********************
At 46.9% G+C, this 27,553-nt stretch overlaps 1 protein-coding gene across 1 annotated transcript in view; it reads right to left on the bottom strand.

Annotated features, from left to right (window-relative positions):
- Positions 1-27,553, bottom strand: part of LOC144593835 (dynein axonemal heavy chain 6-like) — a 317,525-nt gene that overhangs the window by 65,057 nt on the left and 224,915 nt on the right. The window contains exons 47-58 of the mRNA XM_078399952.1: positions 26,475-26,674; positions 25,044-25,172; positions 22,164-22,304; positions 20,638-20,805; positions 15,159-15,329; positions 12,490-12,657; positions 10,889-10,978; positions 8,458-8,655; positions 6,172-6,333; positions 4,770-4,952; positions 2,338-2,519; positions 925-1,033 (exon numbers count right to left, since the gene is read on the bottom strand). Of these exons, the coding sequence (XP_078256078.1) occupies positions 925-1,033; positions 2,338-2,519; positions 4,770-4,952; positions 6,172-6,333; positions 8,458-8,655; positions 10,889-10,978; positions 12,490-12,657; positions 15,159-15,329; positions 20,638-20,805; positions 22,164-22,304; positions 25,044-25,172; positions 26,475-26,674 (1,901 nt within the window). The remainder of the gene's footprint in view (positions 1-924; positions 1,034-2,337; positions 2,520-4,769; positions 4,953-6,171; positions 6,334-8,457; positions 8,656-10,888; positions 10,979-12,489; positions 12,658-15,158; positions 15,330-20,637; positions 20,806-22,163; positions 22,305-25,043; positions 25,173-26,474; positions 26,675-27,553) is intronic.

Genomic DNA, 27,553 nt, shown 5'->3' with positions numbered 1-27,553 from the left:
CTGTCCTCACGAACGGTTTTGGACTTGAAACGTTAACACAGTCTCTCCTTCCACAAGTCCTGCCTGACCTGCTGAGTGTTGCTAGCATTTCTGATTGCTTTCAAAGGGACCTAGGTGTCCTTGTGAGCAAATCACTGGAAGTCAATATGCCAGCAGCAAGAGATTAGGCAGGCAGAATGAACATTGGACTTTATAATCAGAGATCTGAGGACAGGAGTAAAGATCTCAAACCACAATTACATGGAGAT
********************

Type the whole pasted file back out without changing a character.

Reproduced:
At 46.9% G+C, this 27,553-nt stretch overlaps 1 protein-coding gene across 1 annotated transcript in view; it reads right to left on the bottom strand.

Annotated features, from left to right (window-relative positions):
- Positions 1-27,553, bottom strand: part of LOC144593835 (dynein axonemal heavy chain 6-like) — a 317,525-nt gene that overhangs the window by 65,057 nt on the left and 224,915 nt on the right. The window contains exons 47-58 of the mRNA XM_078399952.1: positions 26,475-26,674; positions 25,044-25,172; positions 22,164-22,304; positions 20,638-20,805; positions 15,159-15,329; positions 12,490-12,657; positions 10,889-10,978; positions 8,458-8,655; positions 6,172-6,333; positions 4,770-4,952; positions 2,338-2,519; positions 925-1,033 (exon numbers count right to left, since the gene is read on the bottom strand). Of these exons, the coding sequence (XP_078256078.1) occupies positions 925-1,033; positions 2,338-2,519; positions 4,770-4,952; positions 6,172-6,333; positions 8,458-8,655; positions 10,889-10,978; positions 12,490-12,657; positions 15,159-15,329; positions 20,638-20,805; positions 22,164-22,304; positions 25,044-25,172; positions 26,475-26,674 (1,901 nt within the window). The remainder of the gene's footprint in view (positions 1-924; positions 1,034-2,337; positions 2,520-4,769; positions 4,953-6,171; positions 6,334-8,457; positions 8,656-10,888; positions 10,979-12,489; positions 12,658-15,158; positions 15,330-20,637; positions 20,806-22,163; positions 22,305-25,043; positions 25,173-26,474; positions 26,675-27,553) is intronic.

Genomic DNA, 27,553 nt, shown 5'->3' with positions numbered 1-27,553 from the left:
CTGTCCTCACGAACGGTTTTGGACTTGAAACGTTAACACAGTCTCTCCTTCCACAAGTCCTGCCTGACCTGCTGAGTGTTGCTAGCATTTCTGATTGCTTTCAAAGGGACCTAGGTGTCCTTGTGAGCAAATCACTGGAAGTCAATATGCCAGCAGCAAGAGATTAGGCAGGCAGAATGAACATTGGACTTTATAATCAGAGATCTGAGGACAGGAGTAAAGATCTCAAACCACAATTACATGGAGAT